Barty is head of financial policy at Policy Exchange.

Screen shot 2013-06-10 at 10.31.26When
the last Labour government bought the stakes in the banks back at the peak of
the financial crisis it did so to prevent a meltdown in the financial system.
The idea was to provide RBS and Lloyds with enough breathing space to repair
themselves, with the eventual objective of returning them to the private
sector. We believe that process is nearing completion. The banks have
delivered, increased their liquidity and built up their capital. Both returned
to profitability in the first quarter of this year. Now is the time, therefore,
to decide how to return them to the private sector.

a paper published today we, at Policy Exchange, have examined
the options open to the Government to do this. Up until now, the idea has been
to privatise the banks in stages through sales to institutions. It was reported yesterday that the Treasury is considering doing this for up to
10% of Lloyds later this year. We think there are two main problems with this

First, it takes too long to privatise the banks in this way. 10% of
Lloyds is only a quarter of the Government's stake. Since there would have to
be a gap (of we think at least a year) between such sales, at best it could
sell half of its stake ahead of the election. For RBS the numbers would be much
lower, and the Government would still be the majority shareholder by the time of
the next election.

Second, the shares would likely have to be sold at a
discount to attract buyers, since the government is known to be a seller.

an institutional offering into a traditional privatisation might get more
shares sold but would still require a discount and would, in our view, be quite
risky given the size of the likely offering. Equally, we think the idea of
giving the shares away, as proposed by Nadhim Zahawi, is unworkable because of
the cost.

have therefore backed a different scheme, which proposes distributing up to 70%
of the shares to taxpayers. The idea is that every taxpayer would be able to
apply to receive shares – but instead of paying for them up front, they would pay
the Government back at the point of sale. That has the advantage of opening up
the offer to all taxpayers, not just those who can afford to buy the shares. It
also means that the downside for the taxpayer is limited, because if the share price
falls below the price which has to be paid to the Government (known as the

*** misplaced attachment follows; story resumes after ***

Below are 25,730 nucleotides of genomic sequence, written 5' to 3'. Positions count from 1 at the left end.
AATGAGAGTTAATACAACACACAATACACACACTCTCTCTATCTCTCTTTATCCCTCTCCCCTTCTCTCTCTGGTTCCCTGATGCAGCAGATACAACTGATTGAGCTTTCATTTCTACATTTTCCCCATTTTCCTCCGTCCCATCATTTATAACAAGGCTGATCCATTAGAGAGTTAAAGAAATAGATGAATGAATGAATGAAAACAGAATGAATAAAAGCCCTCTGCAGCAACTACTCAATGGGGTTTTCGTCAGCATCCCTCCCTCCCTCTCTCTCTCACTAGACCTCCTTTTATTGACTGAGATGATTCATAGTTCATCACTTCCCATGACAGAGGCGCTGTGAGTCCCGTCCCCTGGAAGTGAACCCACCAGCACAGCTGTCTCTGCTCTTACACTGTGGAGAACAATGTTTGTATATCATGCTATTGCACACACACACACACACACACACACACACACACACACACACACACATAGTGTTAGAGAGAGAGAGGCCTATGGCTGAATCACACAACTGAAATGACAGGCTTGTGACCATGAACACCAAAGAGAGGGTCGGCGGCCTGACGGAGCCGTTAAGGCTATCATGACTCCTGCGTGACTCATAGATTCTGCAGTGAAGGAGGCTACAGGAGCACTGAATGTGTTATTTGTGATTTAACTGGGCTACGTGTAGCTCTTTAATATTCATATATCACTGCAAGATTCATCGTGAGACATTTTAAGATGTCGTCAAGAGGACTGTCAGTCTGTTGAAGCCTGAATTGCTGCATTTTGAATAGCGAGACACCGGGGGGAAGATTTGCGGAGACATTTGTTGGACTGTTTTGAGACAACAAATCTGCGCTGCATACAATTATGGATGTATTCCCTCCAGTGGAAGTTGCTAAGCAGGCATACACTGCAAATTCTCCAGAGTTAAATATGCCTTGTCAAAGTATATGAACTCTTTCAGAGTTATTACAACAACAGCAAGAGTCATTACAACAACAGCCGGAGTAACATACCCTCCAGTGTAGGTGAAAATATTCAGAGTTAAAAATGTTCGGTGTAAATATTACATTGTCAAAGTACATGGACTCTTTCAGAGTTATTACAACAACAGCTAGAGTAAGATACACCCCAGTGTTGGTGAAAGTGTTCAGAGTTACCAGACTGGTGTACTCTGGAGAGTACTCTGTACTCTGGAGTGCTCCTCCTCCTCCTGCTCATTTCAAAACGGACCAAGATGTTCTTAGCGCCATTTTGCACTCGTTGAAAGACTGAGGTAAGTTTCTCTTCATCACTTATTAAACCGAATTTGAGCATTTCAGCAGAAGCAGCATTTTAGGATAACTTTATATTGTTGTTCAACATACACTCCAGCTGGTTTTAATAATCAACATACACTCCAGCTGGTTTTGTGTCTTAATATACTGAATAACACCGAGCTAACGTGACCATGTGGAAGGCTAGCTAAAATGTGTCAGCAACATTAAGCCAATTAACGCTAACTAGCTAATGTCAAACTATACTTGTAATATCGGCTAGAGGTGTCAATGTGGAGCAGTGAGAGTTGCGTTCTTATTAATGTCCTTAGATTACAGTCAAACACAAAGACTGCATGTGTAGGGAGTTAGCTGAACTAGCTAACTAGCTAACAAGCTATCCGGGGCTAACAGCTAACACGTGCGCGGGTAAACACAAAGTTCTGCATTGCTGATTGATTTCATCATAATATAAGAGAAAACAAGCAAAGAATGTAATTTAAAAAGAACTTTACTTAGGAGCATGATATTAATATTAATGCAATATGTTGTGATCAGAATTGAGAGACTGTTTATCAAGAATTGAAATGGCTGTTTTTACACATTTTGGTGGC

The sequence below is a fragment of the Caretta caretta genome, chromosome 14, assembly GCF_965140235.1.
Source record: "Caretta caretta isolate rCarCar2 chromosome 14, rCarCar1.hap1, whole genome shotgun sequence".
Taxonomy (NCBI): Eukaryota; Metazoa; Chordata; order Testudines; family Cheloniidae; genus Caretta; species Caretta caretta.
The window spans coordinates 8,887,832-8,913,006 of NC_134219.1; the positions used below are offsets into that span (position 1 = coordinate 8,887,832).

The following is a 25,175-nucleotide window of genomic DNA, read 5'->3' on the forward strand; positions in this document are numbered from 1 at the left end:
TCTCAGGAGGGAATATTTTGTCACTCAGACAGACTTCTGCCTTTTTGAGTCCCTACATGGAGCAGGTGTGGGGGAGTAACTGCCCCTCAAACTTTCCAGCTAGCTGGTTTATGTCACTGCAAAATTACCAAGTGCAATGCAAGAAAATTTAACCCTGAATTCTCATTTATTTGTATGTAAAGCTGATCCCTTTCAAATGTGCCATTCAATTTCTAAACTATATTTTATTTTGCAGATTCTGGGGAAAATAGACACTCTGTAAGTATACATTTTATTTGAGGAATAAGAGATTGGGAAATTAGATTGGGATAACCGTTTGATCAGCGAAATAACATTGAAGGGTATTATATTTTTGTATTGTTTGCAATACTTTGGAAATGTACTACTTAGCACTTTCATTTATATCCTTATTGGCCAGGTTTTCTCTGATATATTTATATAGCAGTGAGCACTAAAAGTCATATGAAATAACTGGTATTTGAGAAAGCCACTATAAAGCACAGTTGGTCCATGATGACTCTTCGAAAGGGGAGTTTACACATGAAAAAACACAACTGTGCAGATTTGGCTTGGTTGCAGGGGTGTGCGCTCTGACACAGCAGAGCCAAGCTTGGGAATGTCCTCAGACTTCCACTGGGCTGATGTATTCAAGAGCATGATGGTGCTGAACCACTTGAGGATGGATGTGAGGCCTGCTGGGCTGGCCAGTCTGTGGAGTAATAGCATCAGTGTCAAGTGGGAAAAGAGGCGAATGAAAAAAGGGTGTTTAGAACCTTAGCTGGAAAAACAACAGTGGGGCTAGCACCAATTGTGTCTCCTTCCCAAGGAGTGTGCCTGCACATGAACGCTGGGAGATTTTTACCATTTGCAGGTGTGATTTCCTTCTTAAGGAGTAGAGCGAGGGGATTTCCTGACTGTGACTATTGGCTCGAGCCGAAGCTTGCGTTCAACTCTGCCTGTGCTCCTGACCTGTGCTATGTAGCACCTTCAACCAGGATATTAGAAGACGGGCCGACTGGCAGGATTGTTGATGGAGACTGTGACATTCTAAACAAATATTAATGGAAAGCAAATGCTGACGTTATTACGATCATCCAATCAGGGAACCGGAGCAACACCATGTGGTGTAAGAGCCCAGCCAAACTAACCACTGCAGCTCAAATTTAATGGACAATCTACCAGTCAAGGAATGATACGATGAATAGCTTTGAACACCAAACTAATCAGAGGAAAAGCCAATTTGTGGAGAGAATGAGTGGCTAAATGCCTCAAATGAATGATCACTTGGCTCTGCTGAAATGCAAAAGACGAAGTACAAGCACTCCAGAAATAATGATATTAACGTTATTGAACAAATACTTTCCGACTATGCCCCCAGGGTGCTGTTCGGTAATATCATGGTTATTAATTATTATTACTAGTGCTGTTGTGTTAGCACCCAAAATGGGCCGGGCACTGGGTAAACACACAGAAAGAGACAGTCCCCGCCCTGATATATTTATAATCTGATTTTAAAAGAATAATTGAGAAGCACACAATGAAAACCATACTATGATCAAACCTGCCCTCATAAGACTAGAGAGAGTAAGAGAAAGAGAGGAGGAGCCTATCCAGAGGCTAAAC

floor price) no one would sell them. In a worst case scenario in which no shares
were sold after ten years they would simply hand them back to the government.

applications would be made over the internet, with just a national insurance
number, date of birth and address required. Applicants would also have to be on
the electoral register to enable a cross-check to reduce any incidents of
fraud. Even though some 48 million people would be eligible, that makes the
logistics manageable. If 30 million people applied, we estimate they could
receive around £1100 of shares.

advantage of the scheme though is that because no-one sells the shares below
the floor price, the share price is largely stabilised. In addition, once the
shares are distributed, the weightings of RBS and Lloyds in the indices would
rise (Government holdings are not currently included because they are non
tradeable) which would force institutional shareholders, such as pension funds and
insurance companies, to buy the shares.

Indeed, we calculate that institutions
would have to buy around 35% of RBS shares and 15% of Lloyds in any large sale.
As a result, we think a traditional offering of shares carried out alongside the
distribution could raise around £14bn and still leave the institutional
shareholders needing to buy more shares from the taxpayers. That £14bn is the
equivalent of the government being able to sell almost all of its stake in

The Government gets more
money at a better price and the taxpayers get the bulk of any upside in the
share price. That is why this scheme is so attractive. We believe the
government should choose to privatise both RBS and Lloyds in this way, enabling
full privatisation of both banks ahead of the next election